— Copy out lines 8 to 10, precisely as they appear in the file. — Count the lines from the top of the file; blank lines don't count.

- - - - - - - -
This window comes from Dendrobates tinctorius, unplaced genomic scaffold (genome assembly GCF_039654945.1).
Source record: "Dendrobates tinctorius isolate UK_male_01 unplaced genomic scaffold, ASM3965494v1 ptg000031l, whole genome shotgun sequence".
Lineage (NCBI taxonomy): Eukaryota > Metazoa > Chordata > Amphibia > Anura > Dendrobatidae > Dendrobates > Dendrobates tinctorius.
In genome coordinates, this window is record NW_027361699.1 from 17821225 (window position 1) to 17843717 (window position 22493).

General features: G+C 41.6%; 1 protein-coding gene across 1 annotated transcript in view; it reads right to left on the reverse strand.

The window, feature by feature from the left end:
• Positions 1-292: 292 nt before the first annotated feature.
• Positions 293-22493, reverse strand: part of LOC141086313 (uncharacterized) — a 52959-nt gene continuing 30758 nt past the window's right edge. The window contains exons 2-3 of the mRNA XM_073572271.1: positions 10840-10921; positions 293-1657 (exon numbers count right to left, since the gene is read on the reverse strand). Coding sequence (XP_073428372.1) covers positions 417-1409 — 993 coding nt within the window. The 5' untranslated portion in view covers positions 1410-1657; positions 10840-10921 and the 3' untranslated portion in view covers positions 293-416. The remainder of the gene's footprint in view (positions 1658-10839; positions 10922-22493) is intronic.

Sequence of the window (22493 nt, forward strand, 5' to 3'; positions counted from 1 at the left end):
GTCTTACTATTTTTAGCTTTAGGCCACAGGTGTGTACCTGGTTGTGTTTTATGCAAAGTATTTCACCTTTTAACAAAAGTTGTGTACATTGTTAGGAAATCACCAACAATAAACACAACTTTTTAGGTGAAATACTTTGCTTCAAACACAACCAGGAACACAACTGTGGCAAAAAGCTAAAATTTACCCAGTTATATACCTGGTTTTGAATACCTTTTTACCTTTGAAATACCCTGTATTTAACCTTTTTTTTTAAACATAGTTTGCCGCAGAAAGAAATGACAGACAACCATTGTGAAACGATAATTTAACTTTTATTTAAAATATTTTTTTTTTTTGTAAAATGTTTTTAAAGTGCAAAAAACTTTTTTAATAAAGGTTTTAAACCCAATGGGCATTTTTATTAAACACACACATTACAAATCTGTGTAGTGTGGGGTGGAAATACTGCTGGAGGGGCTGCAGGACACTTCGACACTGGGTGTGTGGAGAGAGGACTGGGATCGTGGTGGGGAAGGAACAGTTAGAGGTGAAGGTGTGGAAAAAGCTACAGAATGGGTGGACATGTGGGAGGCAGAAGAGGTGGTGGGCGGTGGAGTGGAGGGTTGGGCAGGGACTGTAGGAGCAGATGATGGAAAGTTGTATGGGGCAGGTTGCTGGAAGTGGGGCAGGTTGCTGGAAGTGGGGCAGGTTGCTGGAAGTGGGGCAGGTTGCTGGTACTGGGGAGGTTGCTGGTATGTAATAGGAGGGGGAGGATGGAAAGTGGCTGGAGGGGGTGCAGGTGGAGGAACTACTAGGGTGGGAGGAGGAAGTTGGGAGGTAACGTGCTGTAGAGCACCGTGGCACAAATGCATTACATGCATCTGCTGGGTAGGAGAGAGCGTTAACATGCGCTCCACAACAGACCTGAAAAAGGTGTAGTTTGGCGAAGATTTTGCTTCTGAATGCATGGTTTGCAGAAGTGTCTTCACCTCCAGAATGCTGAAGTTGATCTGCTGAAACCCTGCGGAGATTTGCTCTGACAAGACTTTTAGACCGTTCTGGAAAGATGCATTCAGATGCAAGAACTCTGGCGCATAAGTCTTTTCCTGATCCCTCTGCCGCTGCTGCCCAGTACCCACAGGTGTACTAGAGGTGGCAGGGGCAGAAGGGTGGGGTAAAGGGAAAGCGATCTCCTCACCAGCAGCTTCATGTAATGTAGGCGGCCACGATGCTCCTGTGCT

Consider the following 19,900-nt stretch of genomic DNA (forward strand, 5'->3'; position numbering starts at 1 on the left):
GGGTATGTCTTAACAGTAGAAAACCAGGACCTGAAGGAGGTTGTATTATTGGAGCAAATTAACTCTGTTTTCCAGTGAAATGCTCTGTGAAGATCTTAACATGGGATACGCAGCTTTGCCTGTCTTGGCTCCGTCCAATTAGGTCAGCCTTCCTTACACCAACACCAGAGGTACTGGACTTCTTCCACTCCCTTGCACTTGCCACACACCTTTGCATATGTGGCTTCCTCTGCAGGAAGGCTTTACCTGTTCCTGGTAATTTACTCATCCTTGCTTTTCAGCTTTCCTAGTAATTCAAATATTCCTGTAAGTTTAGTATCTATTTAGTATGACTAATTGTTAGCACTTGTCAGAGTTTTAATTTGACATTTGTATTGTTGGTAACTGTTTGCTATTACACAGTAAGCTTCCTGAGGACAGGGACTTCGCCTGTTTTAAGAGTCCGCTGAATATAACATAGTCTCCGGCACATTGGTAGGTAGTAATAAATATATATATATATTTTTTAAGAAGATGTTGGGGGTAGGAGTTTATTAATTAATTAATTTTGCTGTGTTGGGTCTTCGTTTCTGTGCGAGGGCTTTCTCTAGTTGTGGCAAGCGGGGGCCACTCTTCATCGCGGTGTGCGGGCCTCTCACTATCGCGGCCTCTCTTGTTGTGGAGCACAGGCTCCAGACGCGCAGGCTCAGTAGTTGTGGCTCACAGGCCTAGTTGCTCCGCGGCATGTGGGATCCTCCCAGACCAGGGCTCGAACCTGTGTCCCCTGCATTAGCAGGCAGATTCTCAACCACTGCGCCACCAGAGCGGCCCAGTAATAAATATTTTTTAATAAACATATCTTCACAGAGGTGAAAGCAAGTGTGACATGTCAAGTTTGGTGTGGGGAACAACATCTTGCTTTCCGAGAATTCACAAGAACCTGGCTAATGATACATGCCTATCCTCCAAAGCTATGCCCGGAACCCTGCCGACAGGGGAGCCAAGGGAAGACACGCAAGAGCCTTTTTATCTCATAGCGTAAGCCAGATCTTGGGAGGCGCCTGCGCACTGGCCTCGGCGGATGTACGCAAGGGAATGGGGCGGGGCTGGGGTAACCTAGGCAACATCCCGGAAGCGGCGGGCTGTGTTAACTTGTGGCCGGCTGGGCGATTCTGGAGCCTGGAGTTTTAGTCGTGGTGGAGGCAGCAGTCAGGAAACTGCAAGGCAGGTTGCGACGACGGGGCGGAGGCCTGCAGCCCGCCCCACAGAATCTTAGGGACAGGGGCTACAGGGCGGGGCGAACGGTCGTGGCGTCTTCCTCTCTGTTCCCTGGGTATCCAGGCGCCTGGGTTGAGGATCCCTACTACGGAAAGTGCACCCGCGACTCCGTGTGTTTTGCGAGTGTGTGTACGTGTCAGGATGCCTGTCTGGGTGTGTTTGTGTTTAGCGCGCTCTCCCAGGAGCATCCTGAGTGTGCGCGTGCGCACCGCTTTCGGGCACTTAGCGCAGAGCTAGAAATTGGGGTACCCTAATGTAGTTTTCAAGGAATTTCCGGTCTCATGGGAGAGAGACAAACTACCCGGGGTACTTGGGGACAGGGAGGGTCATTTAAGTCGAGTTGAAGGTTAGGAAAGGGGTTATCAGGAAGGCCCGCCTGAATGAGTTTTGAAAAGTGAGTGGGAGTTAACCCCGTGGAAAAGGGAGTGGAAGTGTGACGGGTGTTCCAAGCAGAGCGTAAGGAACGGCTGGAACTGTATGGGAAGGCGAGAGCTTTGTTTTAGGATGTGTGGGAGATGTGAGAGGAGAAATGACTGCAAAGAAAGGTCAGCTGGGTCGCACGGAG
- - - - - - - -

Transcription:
• Positions 293-22493, reverse strand: part of LOC141086313 (uncharacterized) — a 52959-nt gene continuing 30758 nt past the window's right edge. The window contains exons 2-3 of the mRNA XM_073572271.1: positions 10840-10921; positions 293-1657 (exon numbers count right to left, since the gene is read on the reverse strand). Coding sequence (XP_073428372.1) covers positions 417-1409 — 993 coding nt within the window. The 5' untranslated portion in view covers positions 1410-1657; positions 10840-10921 and the 3' untranslated portion in view covers positions 293-416. The remainder of the gene's footprint in view (positions 1658-10839; positions 10922-22493) is intronic.

Sequence of the window (22493 nt, forward strand, 5' to 3'; positions counted from 1 at the left end):
GTCTTACTATTTTTAGCTTTAGGCCACAGGTGTGTACCTGGTTGTGTTTTATGCAAAGTATTTCACCTTTTAACAAAAGTTGTGTACATTGTTAGGAAATCACCAACAATAAACACAACTTTTTAGGTGAAATACTTTGCTTCAAACACAACCAGGAACACAACTGTGGCAAAAAGCTAAAATTTACCCAGTTATATACCTGGTTTTGAATACCTTTTTACCTTTGAAATACCCTGTATTTAACCTTTTTTTTTAAACATAGTTTGCCGCAGAAAGAAATGACAGACAACCATTGTGAAACGATAATTTAACTTTTATTTAAAATATTTTTTTTTTTTGTAAAATGTTTTTAAAGTGCAAAAAACTTTTTTAATAAAGGTTTTAAACCCAATGGGCATTTTTATTAAACACACACATTACAAATCTGTGTAGTGTGGGGTGGAAATACTGCTGGAGGGGCTGCAGGACACTTCGACACTGGGTGTGTGGAGAGAGGACTGGGATCGTGGTGGGGAAGGAACAGTTAGAGGTGAAGGTGTGGAAAAAGCTACAGAATGGGTGGACATGTGGGAGGCAGAAGAGGTGGTGGGCGGTGGAGTGGAGGGTTGGGCAGGGACTGTAGGAGCAGATGATGGAAAGTTGTATGGGGCAGGTTGCTGGAAGTGGGGCAGGTTGCTGGAAGTGGGGCAGGTTGCTGGAAGTGGGGCAGGTTGCTGGTACTGGGGAGGTTGCTGGTATGTAATAGGAGGGGGAGGATGGAAAGTGGCTGGAGGGGGTGCAGGTGGAGGAACTACTAGGGTGGGAGGAGGAAGTTGGGAGGTAACGTGCTGTAGAGCACCGTGGCACAAATGCATTACATGCATCTGCTGGGTAGGAGAGAGCGTTAACATGCGCTCCACAACAGACCTGAAAAAGGTGTAGTTTGGCGAAGATTTTGCTTCTGAATGCATGGTTTGCAGAAGTGTCTTCACCTCCAGAATGCTGAAGTTGATCTGCTGAAACCCTGCGGAGATTTGCTCTGACAAGACTTTTAGACCGTTCTGGAAAGATGCATTCAGATGCAAGAACTCTGGCGCATAAGTCTTTTCCTGATCCCTCTGCCGCTGCTGCCCAGTACCCACAGGTGTACTAGAGGTGGCAGGGGCAGAAGGGTGGGGTAAAGGGAAAGCGATCTCCTCACCAGCAGCTTCATGTAATGTAGGCGGCCACGATGCTCCTGTGCT